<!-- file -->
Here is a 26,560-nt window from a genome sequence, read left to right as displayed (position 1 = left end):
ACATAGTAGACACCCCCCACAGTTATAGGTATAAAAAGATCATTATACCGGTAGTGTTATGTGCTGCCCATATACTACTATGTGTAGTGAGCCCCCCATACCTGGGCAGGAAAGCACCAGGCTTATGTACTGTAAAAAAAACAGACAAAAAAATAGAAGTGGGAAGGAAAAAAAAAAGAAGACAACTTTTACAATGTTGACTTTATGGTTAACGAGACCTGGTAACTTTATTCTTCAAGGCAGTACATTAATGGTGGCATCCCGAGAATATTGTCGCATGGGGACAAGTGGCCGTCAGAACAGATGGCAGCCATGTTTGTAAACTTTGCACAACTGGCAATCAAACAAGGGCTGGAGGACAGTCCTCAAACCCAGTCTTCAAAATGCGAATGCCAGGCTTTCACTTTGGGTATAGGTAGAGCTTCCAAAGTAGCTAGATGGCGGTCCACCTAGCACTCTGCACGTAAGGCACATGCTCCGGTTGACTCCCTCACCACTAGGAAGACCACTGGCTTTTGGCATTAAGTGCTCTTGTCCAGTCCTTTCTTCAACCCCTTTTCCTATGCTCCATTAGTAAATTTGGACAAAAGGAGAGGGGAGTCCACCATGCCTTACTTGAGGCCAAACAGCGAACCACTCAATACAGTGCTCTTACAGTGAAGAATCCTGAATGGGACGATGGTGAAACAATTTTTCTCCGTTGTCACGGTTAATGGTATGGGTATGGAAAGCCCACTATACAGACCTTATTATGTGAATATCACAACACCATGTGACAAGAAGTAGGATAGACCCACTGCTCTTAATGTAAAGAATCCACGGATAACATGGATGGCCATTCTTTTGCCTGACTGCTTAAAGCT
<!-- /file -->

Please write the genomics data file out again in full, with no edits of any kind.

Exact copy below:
Here is a 26,560-nt window from a genome sequence, read left to right as displayed (position 1 = left end):
ACATAGTAGACACCCCCCACAGTTATAGGTATAAAAAGATCATTATACCGGTAGTGTTATGTGCTGCCCATATACTACTATGTGTAGTGAGCCCCCCATACCTGGGCAGGAAAGCACCAGGCTTATGTACTGTAAAAAAAACAGACAAAAAAATAGAAGTGGGAAGGAAAAAAAAAAGAAGACAACTTTTACAATGTTGACTTTATGGTTAACGAGACCTGGTAACTTTATTCTTCAAGGCAGTACATTAATGGTGGCATCCCGAGAATATTGTCGCATGGGGACAAGTGGCCGTCAGAACAGATGGCAGCCATGTTTGTAAACTTTGCACAACTGGCAATCAAACAAGGGCTGGAGGACAGTCCTCAAACCCAGTCTTCAAAATGCGAATGCCAGGCTTTCACTTTGGGTATAGGTAGAGCTTCCAAAGTAGCTAGATGGCGGTCCACCTAGCACTCTGCACGTAAGGCACATGCTCCGGTTGACTCCCTCACCACTAGGAAGACCACTGGCTTTTGGCATTAAGTGCTCTTGTCCAGTCCTTTCTTCAACCCCTTTTCCTATGCTCCATTAGTAAATTTGGACAAAAGGAGAGGGGAGTCCACCATGCCTTACTTGAGGCCAAACAGCGAACCACTCAATACAGTGCTCTTACAGTGAAGAATCCTGAATGGGACGATGGTGAAACAATTTTTCTCCGTTGTCACGGTTAATGGTATGGGTATGGAAAGCCCACTATACAGACCTTATTATGTGAATATCACAACACCATGTGACAAGAAGTAGGATAGACCCACTGCTCTTAATGTAAAGAATCCACGGATAACATGGATGGCCATTCTTTTGCCTGACTGCTTAAAGCT